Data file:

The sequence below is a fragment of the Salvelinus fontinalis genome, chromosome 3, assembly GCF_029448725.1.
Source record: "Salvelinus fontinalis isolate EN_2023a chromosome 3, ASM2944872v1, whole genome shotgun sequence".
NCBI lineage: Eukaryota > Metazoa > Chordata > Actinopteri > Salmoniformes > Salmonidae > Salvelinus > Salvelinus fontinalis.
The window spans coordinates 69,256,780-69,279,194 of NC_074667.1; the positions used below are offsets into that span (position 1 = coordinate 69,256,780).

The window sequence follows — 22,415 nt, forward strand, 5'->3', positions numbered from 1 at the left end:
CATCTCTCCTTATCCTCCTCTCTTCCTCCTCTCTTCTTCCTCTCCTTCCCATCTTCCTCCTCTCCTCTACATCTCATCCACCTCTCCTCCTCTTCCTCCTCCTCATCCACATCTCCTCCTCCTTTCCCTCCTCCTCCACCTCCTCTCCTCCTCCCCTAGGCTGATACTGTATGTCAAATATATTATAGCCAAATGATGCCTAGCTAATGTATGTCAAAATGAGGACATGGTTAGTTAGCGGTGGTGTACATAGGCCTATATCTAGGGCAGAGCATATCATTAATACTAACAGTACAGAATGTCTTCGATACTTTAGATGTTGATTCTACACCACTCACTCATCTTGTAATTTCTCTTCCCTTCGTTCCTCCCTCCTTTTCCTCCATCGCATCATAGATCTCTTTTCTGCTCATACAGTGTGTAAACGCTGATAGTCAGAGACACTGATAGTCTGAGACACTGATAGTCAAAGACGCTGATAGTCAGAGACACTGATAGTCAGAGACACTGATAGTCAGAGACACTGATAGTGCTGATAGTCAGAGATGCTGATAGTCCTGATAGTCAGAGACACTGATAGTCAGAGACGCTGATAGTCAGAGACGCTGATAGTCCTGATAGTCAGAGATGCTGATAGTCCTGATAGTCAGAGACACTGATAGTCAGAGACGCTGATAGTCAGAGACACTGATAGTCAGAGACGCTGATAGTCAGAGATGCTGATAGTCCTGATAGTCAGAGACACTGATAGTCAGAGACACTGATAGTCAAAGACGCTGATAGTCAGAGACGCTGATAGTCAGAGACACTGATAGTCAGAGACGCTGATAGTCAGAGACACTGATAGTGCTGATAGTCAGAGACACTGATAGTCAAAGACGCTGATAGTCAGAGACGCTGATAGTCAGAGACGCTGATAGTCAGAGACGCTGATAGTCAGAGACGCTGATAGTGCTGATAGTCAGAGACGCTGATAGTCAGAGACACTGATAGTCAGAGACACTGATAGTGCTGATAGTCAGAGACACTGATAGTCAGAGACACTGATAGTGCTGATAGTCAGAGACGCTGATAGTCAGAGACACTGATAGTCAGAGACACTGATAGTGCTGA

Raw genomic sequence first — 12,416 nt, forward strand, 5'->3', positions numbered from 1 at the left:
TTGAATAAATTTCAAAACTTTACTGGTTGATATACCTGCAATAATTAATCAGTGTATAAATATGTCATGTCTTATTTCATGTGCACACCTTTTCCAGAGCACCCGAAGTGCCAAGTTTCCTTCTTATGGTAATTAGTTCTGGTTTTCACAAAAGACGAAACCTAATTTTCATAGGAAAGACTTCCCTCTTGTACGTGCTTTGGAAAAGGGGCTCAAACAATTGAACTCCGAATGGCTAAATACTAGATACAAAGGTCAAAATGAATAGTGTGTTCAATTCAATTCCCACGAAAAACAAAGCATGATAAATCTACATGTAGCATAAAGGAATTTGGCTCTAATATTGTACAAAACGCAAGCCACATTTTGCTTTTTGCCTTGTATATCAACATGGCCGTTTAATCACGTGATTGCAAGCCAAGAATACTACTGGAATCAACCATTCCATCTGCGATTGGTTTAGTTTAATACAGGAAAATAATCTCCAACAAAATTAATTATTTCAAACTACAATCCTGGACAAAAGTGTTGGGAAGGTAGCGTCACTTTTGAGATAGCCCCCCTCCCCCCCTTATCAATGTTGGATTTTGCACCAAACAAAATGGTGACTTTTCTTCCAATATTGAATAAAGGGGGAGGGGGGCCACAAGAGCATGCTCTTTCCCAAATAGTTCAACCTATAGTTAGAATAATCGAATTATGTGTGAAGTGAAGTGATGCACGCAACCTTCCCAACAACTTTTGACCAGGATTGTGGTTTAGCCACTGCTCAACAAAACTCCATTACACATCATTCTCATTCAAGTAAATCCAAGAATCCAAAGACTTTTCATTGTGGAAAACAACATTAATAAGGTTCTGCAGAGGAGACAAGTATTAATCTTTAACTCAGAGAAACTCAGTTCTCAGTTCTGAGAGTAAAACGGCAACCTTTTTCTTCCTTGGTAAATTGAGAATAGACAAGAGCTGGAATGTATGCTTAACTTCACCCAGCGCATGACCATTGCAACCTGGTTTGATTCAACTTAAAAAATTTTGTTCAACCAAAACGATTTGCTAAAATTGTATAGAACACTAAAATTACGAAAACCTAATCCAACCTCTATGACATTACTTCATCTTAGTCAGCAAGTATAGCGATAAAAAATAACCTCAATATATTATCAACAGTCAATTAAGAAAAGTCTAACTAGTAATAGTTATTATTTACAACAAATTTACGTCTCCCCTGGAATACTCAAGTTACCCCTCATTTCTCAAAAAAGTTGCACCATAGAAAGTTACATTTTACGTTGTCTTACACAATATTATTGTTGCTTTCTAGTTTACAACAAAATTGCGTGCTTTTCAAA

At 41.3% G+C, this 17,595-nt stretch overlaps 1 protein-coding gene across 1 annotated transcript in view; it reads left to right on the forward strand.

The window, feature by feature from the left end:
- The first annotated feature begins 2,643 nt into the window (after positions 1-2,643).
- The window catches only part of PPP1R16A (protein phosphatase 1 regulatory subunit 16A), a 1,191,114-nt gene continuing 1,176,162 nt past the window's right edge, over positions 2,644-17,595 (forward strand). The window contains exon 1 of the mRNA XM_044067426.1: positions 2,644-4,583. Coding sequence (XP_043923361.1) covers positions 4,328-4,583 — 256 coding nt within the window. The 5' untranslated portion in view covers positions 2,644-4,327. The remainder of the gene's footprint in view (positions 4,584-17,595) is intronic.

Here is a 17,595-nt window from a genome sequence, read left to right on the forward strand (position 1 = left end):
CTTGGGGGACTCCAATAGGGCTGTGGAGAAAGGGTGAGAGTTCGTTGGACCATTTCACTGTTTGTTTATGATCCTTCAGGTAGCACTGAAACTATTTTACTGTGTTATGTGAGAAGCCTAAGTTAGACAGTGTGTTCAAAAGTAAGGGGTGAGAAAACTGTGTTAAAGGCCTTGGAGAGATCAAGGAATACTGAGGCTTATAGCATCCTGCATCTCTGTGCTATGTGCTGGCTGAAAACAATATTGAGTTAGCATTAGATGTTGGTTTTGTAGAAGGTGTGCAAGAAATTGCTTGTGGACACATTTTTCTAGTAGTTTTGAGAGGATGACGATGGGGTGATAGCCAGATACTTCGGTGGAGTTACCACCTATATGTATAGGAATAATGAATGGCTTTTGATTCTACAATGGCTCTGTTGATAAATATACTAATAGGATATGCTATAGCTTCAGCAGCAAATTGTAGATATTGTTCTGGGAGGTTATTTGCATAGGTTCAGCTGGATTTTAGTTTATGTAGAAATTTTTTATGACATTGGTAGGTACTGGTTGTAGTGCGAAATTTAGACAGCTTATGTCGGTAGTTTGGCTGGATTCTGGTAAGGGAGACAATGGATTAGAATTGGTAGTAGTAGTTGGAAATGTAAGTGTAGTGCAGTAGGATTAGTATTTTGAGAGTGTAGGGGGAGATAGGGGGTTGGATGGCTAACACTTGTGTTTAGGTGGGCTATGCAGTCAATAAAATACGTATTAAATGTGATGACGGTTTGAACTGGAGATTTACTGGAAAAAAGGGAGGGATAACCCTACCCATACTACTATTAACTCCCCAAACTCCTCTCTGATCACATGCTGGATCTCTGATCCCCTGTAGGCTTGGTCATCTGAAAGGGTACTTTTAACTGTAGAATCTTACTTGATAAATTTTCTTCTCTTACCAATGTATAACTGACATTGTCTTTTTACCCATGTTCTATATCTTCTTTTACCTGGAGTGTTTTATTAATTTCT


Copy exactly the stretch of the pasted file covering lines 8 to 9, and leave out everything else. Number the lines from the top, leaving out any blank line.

TTGAATAAATTTCAAAACTTTACTGGTTGATATACCTGCAATAATTAATCAGTGTATAAATATGTCATGTCTTATTTCATGTGCACACCTTTTCCAGAGCACCCGAAGTGCCAAGTTTCCTTCTTATGGTAATTAGTTCTGGTTTTCACAAAAGACGAAACCTAATTTTCATAGGAAAGACTTCCCTCTTGTACGTGCTTTGGAAAAGGGGCTCAAACAATTGAACTCCGAATGGCTAAATACTAGATACAAAGGTCAAAATGAATAGTGTGTTCAATTCAATTCCCACGAAAAACAAAGCATGATAAATCTACATGTAGCATAAAGGAATTTGGCTCTAATATTGTACAAAACGCAAGCCACATTTTGCTTTTTGCCTTGTATATCAACATGGCCGTTTAATCACGTGATTGCAAGCCAAGAATACTACTGGAATCAACCATTCCATCTGCGATTGGTTTAGTTTAATACAGGAAAATAATCTCCAACAAAATTAATTATTTCAAACTACAATCCTGGACAAAAGTGTTGGGAAGGTAGCGTCACTTTTGAGATAGCCCCCCTCCCCCCCTTATCAATGTTGGATTTTGCACCAAACAAAATGGTGACTTTTCTTCCAATATTGAATAAAGGGGGAGGGGGGCCACAAGAGCATGCTCTTTCCCAAATAGTTCAACCTATAGTTAGAATAATCGAATTATGTGTGAAGTGAAGTGATGCACGCAACCTTCCCAACAACTTTTGACCAGGATTGTGGTTTAGCCACTGCTCAACAAAACTCCATTACACATCATTCTCATTCAAGTAAATCCAAGAATCCAAAGACTTTTCATTGTGGAAAACAACATTAATAAGGTTCTGCAGAGGAGACAAGTATTAATCTTTAACTCAGAGAAACTCAGTTCTCAGTTCTGAGAGTAAAACGGCAACCTTTTTCTTCCTTGGTAAATTGAGAATAGACAAGAGCTGGAATGTATGCTTAACTTCACCCAGCGCATGACCATTGCAACCTGGTTTGATTCAACTTAAAAAATTTTGTTCAACCAAAACGATTTGCTAAAATTGTATAGAACACTAAAATTACGAAAACCTAATCCAACCTCTATGACATTACTTCATCTTAGTCAGCAAGTATAGCGATAAAAAATAACCTCAATATATTATCAACAGTCAATTAAGAAAAGTCTAACTAGTAATAGTTATTATTTACAACAAATTTACGTCTCCCCTGGAATACTCAAGTTACCCCTCATTTCTCAAAAAAGTTGCACCATAGAAAGTTACATTTTACGTTGTCTTACACAATATTATTGTTGCTTTCTAGTTTACAACAAAATTGCGTGCTTTTCAAA

At 41.3% G+C, this 17,595-nt stretch overlaps 1 protein-coding gene across 1 annotated transcript in view; it reads left to right on the forward strand.